The biggest step

The hardest part in business is taking the plunge from being a ‘one-man band’ to becoming a business that employs others to do the things that you used to do.

bridging the gap2

It’s essential if you want to grow your business.   Instead of selling your own time you are selling the time of your team, overseeing operations and developing your customer base.

It’s the biggest step and takes courage.

To put my coaching hat on, I often speak to clients who are concerned that a team would perform to their own high standards and are anxious about relinquishing control.

It depends on what you want – a lifestyle business or something that makes serious money.  It’s your choice.  I can help you make the decision but I can’t do it for you.

 

The biggest step

The hardest part in business is taking the plunge from being a ‘one-man band’ to becoming a business that employs others to do the things that you used to do.

bridging the gap2

It’s essential if you want to grow your business.   Instead of selling your own time you are selling the time of your team, overseeing operations and developing your customer base.

It’s the biggest step and takes courage.

To put my coaching hat on, I often speak to clients who are concerned that a team would perform to their own high standards and are anxious about relinquishing control.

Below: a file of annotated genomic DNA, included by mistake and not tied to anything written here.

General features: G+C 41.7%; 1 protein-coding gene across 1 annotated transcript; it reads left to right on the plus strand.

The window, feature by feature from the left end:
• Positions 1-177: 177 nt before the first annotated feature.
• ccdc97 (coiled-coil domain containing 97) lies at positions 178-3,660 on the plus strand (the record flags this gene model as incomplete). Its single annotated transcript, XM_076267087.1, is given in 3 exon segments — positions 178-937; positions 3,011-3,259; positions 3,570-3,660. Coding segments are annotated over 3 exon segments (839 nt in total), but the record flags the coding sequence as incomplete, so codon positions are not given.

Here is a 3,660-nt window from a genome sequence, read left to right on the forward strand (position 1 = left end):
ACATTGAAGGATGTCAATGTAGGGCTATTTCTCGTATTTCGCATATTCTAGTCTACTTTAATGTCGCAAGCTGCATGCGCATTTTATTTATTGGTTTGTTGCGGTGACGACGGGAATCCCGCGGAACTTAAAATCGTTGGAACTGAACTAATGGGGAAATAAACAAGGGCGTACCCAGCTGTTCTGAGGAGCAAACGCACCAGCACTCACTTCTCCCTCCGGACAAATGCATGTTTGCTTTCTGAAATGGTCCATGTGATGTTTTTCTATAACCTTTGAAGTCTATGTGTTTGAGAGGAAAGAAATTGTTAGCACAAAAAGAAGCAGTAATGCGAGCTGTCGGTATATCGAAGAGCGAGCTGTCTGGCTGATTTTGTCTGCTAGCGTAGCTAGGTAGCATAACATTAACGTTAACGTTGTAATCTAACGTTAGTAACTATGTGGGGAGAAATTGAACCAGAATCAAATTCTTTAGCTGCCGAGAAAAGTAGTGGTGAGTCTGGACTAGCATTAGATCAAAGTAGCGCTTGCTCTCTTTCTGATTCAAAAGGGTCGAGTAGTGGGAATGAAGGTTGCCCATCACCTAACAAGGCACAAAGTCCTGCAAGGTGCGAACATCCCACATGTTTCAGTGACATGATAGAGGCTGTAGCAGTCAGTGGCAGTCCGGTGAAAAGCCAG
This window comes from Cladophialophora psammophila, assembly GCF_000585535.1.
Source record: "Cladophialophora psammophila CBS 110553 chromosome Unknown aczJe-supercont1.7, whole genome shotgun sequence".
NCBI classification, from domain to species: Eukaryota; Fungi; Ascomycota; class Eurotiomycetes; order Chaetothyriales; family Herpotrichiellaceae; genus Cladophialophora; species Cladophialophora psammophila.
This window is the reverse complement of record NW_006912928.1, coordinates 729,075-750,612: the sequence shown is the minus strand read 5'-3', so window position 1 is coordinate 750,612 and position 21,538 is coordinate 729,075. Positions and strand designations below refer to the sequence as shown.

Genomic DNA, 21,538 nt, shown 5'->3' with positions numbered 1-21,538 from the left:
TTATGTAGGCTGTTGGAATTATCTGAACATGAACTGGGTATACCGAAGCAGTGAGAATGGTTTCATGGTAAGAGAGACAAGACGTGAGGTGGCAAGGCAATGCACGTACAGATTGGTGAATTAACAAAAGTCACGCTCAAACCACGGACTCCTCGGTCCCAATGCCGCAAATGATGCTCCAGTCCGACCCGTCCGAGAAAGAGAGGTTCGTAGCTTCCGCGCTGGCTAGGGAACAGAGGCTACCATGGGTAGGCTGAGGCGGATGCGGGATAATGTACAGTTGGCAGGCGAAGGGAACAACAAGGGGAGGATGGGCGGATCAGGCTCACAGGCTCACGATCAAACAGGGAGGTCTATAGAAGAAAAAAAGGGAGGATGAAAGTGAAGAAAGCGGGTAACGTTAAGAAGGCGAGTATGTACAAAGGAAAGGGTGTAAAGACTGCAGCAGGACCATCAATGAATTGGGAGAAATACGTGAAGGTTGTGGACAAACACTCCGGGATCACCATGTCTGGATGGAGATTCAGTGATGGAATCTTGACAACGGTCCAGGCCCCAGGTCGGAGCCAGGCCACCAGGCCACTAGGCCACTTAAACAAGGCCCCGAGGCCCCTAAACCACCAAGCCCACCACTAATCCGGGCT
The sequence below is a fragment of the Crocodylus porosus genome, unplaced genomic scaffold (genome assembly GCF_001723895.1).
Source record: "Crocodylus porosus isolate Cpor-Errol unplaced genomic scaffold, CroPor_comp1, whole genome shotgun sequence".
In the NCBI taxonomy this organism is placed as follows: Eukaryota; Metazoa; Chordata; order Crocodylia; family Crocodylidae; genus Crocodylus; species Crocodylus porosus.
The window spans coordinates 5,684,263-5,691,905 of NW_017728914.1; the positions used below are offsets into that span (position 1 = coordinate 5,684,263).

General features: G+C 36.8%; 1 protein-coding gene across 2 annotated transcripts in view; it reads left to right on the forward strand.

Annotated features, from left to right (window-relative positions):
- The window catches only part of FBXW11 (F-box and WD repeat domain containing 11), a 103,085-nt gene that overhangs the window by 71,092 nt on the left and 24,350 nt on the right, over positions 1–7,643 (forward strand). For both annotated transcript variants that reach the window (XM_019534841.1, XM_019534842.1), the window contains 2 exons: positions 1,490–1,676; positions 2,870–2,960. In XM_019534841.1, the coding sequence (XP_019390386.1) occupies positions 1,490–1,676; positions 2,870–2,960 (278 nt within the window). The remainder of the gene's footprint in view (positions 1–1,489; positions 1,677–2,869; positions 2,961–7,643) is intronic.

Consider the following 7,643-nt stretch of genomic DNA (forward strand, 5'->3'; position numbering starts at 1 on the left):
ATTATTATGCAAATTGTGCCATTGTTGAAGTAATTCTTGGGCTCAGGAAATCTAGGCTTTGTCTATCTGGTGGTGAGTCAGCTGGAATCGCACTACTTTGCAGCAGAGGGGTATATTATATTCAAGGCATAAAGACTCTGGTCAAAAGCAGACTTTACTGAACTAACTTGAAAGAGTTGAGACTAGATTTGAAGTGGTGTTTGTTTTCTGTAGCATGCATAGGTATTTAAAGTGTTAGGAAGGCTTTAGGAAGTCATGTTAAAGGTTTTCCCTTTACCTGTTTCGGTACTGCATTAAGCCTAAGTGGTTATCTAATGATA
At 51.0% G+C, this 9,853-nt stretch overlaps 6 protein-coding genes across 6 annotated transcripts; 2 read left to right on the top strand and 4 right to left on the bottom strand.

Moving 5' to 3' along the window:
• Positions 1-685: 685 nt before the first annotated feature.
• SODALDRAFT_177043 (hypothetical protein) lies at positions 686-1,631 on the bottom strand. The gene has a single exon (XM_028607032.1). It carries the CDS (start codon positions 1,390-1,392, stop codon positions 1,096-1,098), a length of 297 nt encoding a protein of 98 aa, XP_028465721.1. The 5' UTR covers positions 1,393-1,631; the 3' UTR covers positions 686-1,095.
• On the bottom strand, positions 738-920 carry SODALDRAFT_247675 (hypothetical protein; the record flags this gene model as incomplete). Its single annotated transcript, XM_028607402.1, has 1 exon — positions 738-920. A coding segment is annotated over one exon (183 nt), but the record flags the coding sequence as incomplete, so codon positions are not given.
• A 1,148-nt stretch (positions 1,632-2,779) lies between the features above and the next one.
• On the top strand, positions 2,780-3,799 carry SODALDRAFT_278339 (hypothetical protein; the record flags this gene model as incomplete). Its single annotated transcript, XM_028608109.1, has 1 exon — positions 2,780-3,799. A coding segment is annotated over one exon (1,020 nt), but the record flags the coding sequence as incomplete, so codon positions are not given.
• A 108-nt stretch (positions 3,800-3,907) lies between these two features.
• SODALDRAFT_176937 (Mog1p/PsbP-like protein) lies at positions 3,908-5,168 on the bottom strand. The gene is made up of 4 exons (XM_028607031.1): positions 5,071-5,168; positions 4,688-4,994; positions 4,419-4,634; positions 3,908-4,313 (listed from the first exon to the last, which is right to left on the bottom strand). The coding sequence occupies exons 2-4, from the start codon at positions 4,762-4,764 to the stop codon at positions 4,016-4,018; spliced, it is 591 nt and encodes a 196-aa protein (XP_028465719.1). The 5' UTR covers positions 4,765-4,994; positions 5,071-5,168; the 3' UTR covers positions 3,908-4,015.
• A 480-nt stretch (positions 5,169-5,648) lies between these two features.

It depends on what you want – a lifestyle business or something that makes serious money.  It’s your choice.  I can help you make the decision but I can’t do it for you.

 

Scratch

scratch art

I was in the car yesterday listening to ‘Pause for thought’ on Radio 2.   The presenter was talking about scratch art, which is something most of us did in primary school and, in my case, have completely forgotten about.

The technique is simple; you cover a sheet of paper with brightly coloured crayons, then go over the top of this with a layer of thick black crayon.   You then scratch out your picture from the black, revealing the colour below.

What a brilliant metaphor for life.    Whenever everything seems black, if we scratch around we can find colour below.   Nuff said!

Find me on http://www.anewcolour.co.uk

 

Bridging the gap

I had a conversation yesterday about the gap between what you want to do and what you are doing.

We discussed the ‘gap’ and how to bridge it.  Or better still, remove it completely.  It was useful to do a drawing, including a bridge and thinking about what that bridge would be.

bridging the gap2

 

The conclusion we came to was that you need to be brave, get over yourself and just do it.

 

The financial value of soft skills

daffodil

I read an article this week about how employers subconsciously value soft skills during the interview process.   With two equally qualified and experienced candidates they will almost always pick the one with charm and confidence; the ability to ‘fit in’.     With that in mind, the so called soft skills have a clear monetary value and should perhaps be classed as hard (cash) skills.